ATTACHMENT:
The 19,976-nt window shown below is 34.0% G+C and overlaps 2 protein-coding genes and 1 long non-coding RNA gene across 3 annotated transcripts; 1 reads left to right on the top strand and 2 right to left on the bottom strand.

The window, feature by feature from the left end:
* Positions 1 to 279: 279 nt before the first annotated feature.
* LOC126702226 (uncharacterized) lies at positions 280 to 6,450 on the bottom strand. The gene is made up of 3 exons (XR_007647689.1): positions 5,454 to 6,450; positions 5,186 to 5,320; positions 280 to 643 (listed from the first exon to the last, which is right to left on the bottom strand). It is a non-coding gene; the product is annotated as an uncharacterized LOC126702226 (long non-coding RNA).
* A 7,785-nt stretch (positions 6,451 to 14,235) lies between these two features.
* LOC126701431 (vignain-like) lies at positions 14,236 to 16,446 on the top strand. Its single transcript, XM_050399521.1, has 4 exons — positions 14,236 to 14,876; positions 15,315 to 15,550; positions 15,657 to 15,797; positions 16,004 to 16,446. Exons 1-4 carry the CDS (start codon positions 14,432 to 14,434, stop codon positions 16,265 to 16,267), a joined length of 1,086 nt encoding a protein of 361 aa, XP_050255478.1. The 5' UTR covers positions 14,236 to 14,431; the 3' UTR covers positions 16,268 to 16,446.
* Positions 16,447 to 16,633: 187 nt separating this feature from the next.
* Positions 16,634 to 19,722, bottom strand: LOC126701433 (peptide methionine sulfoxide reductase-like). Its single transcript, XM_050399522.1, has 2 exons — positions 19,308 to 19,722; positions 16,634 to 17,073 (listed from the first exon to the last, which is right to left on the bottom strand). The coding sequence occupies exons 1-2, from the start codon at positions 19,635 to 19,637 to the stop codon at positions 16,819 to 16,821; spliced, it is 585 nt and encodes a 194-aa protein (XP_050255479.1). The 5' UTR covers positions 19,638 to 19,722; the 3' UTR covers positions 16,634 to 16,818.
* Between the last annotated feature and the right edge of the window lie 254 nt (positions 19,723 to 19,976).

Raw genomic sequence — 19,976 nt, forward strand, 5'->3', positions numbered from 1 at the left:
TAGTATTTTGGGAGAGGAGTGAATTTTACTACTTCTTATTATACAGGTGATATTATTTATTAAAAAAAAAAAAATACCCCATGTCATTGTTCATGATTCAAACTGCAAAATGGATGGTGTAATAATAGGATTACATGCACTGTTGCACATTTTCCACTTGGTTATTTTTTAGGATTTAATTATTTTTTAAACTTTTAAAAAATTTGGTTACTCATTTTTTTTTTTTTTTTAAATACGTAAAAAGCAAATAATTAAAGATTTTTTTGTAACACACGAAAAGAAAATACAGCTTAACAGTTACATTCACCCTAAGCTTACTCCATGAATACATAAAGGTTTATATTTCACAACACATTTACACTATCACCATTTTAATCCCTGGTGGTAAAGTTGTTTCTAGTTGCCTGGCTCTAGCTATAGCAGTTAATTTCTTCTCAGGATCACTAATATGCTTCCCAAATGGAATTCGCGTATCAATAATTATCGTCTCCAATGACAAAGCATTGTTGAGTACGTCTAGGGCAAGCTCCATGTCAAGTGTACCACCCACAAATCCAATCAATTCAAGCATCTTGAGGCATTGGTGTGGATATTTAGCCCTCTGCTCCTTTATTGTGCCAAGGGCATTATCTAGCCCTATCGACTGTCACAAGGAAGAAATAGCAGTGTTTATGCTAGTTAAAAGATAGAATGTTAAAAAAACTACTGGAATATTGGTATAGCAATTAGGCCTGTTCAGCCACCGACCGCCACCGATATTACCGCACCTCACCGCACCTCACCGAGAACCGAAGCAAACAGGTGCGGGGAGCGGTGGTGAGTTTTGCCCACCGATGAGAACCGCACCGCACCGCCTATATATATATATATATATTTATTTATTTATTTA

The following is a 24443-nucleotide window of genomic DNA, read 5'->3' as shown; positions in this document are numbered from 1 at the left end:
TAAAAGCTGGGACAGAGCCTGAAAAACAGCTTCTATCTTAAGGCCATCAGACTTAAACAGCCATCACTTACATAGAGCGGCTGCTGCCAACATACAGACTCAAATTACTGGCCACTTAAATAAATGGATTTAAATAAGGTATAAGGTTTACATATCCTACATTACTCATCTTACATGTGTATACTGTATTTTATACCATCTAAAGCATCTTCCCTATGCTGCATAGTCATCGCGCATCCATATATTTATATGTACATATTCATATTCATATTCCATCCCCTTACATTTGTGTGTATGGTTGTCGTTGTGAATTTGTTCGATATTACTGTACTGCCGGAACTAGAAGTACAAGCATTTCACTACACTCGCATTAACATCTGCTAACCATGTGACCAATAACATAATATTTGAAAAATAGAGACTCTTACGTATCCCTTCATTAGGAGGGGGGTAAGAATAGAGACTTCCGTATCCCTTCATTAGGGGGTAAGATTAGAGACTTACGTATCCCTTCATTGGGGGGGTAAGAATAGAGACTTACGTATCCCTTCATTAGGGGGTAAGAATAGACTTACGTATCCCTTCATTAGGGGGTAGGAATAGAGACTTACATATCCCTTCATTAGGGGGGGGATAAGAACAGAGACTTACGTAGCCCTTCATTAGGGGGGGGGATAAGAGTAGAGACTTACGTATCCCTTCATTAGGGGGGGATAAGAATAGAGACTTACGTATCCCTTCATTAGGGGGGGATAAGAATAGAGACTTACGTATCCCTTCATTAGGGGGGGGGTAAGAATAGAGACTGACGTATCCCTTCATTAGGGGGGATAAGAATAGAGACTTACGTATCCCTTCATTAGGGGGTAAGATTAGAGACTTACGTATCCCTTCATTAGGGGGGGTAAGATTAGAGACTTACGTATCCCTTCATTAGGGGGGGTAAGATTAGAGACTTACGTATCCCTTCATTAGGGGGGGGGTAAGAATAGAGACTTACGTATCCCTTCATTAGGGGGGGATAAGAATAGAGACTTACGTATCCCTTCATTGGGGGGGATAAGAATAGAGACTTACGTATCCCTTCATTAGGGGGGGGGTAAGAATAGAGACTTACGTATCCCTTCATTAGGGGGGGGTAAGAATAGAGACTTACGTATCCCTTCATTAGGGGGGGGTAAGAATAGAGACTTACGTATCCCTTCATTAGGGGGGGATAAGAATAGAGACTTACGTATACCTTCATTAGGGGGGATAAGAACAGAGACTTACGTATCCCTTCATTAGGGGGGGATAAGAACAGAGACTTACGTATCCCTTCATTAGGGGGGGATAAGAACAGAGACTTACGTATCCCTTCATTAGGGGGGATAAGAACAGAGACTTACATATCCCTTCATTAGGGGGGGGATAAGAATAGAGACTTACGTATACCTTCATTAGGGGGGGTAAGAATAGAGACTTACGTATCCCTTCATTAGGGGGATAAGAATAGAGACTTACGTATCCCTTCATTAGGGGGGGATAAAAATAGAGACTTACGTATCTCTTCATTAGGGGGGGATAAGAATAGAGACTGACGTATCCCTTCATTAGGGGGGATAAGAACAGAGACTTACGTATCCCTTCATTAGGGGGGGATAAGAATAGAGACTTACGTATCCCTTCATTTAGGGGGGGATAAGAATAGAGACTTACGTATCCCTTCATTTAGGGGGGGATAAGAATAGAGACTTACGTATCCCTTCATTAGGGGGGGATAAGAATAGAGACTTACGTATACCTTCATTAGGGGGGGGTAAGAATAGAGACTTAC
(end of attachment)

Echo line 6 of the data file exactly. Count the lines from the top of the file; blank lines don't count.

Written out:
* LOC126701431 (vignain-like) lies at positions 14,236 to 16,446 on the top strand. Its single transcript, XM_050399521.1, has 4 exons — positions 14,236 to 14,876; positions 15,315 to 15,550; positions 15,657 to 15,797; positions 16,004 to 16,446. Exons 1-4 carry the CDS (start codon positions 14,432 to 14,434, stop codon positions 16,265 to 16,267), a joined length of 1,086 nt encoding a protein of 361 aa, XP_050255478.1. The 5' UTR covers positions 14,236 to 14,431; the 3' UTR covers positions 16,268 to 16,446.